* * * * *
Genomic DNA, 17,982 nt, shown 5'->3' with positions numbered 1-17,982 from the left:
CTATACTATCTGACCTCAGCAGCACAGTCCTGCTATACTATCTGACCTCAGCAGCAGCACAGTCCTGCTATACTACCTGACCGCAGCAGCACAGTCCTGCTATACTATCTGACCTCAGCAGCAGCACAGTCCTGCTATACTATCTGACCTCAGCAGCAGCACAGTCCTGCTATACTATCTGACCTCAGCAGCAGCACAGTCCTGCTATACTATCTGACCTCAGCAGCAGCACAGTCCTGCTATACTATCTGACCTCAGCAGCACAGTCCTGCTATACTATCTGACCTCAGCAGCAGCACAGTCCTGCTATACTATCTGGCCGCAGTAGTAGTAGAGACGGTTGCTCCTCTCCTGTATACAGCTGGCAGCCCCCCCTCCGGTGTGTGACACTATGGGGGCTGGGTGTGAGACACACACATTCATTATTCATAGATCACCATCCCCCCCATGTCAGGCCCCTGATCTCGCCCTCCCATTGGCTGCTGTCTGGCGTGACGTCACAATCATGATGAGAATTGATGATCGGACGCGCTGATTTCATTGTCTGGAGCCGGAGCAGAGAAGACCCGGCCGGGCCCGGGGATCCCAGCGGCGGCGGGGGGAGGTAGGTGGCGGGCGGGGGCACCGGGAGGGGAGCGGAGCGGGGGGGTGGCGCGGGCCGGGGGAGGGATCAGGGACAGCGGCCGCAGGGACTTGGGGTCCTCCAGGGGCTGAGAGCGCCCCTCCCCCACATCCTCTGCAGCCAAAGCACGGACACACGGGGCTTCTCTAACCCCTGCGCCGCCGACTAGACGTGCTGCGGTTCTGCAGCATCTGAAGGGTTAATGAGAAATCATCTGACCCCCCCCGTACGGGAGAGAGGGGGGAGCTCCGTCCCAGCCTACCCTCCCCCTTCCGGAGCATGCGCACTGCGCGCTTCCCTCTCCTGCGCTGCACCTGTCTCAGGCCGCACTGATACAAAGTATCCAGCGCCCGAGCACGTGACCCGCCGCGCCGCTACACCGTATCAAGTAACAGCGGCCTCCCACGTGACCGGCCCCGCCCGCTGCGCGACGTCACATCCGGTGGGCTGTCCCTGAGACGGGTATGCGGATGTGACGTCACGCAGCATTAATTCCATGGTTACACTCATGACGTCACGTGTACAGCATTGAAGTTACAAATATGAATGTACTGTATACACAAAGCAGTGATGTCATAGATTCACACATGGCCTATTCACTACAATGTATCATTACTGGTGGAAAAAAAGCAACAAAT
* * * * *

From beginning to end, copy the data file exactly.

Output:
Genomic DNA, 17,982 nt, shown 5'->3' with positions numbered 1-17,982 from the left:
CTATACTATCTGACCTCAGCAGCACAGTCCTGCTATACTATCTGACCTCAGCAGCAGCACAGTCCTGCTATACTACCTGACCGCAGCAGCACAGTCCTGCTATACTATCTGACCTCAGCAGCAGCACAGTCCTGCTATACTATCTGACCTCAGCAGCAGCACAGTCCTGCTATACTATCTGACCTCAGCAGCAGCACAGTCCTGCTATACTATCTGACCTCAGCAGCAGCACAGTCCTGCTATACTATCTGACCTCAGCAGCACAGTCCTGCTATACTATCTGACCTCAGCAGCAGCACAGTCCTGCTATACTATCTGGCCGCAGTAGTAGTAGAGACGGTTGCTCCTCTCCTGTATACAGCTGGCAGCCCCCCCTCCGGTGTGTGACACTATGGGGGCTGGGTGTGAGACACACACATTCATTATTCATAGATCACCATCCCCCCCATGTCAGGCCCCTGATCTCGCCCTCCCATTGGCTGCTGTCTGGCGTGACGTCACAATCATGATGAGAATTGATGATCGGACGCGCTGATTTCATTGTCTGGAGCCGGAGCAGAGAAGACCCGGCCGGGCCCGGGGATCCCAGCGGCGGCGGGGGGAGGTAGGTGGCGGGCGGGGGCACCGGGAGGGGAGCGGAGCGGGGGGGTGGCGCGGGCCGGGGGAGGGATCAGGGACAGCGGCCGCAGGGACTTGGGGTCCTCCAGGGGCTGAGAGCGCCCCTCCCCCACATCCTCTGCAGCCAAAGCACGGACACACGGGGCTTCTCTAACCCCTGCGCCGCCGACTAGACGTGCTGCGGTTCTGCAGCATCTGAAGGGTTAATGAGAAATCATCTGACCCCCCCCGTACGGGAGAGAGGGGGGAGCTCCGTCCCAGCCTACCCTCCCCCTTCCGGAGCATGCGCACTGCGCGCTTCCCTCTCCTGCGCTGCACCTGTCTCAGGCCGCACTGATACAAAGTATCCAGCGCCCGAGCACGTGACCCGCCGCGCCGCTACACCGTATCAAGTAACAGCGGCCTCCCACGTGACCGGCCCCGCCCGCTGCGCGACGTCACATCCGGTGGGCTGTCCCTGAGACGGGTATGCGGATGTGACGTCACGCAGCATTAATTCCATGGTTACACTCATGACGTCACGTGTACAGCATTGAAGTTACAAATATGAATGTACTGTATACACAAAGCAGTGATGTCATAGATTCACACATGGCCTATTCACTACAATGTATCATTACTGGTGGAAAAAAAGCAACAAAT